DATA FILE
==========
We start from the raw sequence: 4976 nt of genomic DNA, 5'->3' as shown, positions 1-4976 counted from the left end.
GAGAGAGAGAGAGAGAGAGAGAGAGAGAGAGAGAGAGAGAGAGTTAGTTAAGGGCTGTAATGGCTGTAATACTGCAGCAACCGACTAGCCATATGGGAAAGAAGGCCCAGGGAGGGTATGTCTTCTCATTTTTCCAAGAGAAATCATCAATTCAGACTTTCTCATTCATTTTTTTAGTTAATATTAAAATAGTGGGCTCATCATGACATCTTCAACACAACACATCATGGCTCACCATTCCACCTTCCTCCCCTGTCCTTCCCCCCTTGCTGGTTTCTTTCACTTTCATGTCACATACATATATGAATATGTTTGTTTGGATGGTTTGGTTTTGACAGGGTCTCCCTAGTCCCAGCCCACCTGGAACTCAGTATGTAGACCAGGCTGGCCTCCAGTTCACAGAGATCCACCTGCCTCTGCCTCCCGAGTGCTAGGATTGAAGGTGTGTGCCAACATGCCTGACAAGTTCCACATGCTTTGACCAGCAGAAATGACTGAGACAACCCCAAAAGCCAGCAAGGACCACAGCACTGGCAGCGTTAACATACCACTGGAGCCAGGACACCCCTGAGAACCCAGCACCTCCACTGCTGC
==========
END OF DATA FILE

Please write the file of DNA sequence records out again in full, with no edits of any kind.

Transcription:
We start from the raw sequence: 4976 nt of genomic DNA, 5'->3' as shown, positions 1-4976 counted from the left end.
GAGAGAGAGAGAGAGAGAGAGAGAGAGAGAGAGAGAGAGAGAGTTAGTTAAGGGCTGTAATGGCTGTAATACTGCAGCAACCGACTAGCCATATGGGAAAGAAGGCCCAGGGAGGGTATGTCTTCTCATTTTTCCAAGAGAAATCATCAATTCAGACTTTCTCATTCATTTTTTTAGTTAATATTAAAATAGTGGGCTCATCATGACATCTTCAACACAACACATCATGGCTCACCATTCCACCTTCCTCCCCTGTCCTTCCCCCCTTGCTGGTTTCTTTCACTTTCATGTCACATACATATATGAATATGTTTGTTTGGATGGTTTGGTTTTGACAGGGTCTCCCTAGTCCCAGCCCACCTGGAACTCAGTATGTAGACCAGGCTGGCCTCCAGTTCACAGAGATCCACCTGCCTCTGCCTCCCGAGTGCTAGGATTGAAGGTGTGTGCCAACATGCCTGACAAGTTCCACATGCTTTGACCAGCAGAAATGACTGAGACAACCCCAAAAGCCAGCAAGGACCACAGCACTGGCAGCGTTAACATACCACTGGAGCCAGGACACCCCTGAGAACCCAGCACCTCCACTGCTGC